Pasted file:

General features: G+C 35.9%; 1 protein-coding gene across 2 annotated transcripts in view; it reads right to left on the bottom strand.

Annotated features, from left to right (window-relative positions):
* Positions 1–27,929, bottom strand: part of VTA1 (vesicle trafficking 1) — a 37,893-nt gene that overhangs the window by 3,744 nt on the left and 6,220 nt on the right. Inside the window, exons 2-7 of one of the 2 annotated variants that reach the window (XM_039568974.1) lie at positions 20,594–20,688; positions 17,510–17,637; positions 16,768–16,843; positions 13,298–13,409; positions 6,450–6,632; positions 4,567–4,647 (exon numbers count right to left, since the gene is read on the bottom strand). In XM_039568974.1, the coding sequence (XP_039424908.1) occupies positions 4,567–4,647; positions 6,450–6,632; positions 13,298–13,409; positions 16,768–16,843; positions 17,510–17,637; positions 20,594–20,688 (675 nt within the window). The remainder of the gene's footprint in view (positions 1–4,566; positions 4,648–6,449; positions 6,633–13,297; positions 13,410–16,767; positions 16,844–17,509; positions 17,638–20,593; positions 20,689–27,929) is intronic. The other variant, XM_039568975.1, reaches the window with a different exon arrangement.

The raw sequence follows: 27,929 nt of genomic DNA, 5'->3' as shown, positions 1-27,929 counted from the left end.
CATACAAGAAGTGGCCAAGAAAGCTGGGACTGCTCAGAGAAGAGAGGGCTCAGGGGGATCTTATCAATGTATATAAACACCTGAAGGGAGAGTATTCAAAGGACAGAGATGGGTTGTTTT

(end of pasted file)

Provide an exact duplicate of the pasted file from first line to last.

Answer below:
General features: G+C 35.9%; 1 protein-coding gene across 2 annotated transcripts in view; it reads right to left on the bottom strand.

Annotated features, from left to right (window-relative positions):
* Positions 1–27,929, bottom strand: part of VTA1 (vesicle trafficking 1) — a 37,893-nt gene that overhangs the window by 3,744 nt on the left and 6,220 nt on the right. Inside the window, exons 2-7 of one of the 2 annotated variants that reach the window (XM_039568974.1) lie at positions 20,594–20,688; positions 17,510–17,637; positions 16,768–16,843; positions 13,298–13,409; positions 6,450–6,632; positions 4,567–4,647 (exon numbers count right to left, since the gene is read on the bottom strand). In XM_039568974.1, the coding sequence (XP_039424908.1) occupies positions 4,567–4,647; positions 6,450–6,632; positions 13,298–13,409; positions 16,768–16,843; positions 17,510–17,637; positions 20,594–20,688 (675 nt within the window). The remainder of the gene's footprint in view (positions 1–4,566; positions 4,648–6,449; positions 6,633–13,297; positions 13,410–16,767; positions 16,844–17,509; positions 17,638–20,593; positions 20,689–27,929) is intronic. The other variant, XM_039568975.1, reaches the window with a different exon arrangement.

The raw sequence follows: 27,929 nt of genomic DNA, 5'->3' as shown, positions 1-27,929 counted from the left end.
CATACAAGAAGTGGCCAAGAAAGCTGGGACTGCTCAGAGAAGAGAGGGCTCAGGGGGATCTTATCAATGTATATAAACACCTGAAGGGAGAGTATTCAAAGGACAGAGATGGGTTGTTTT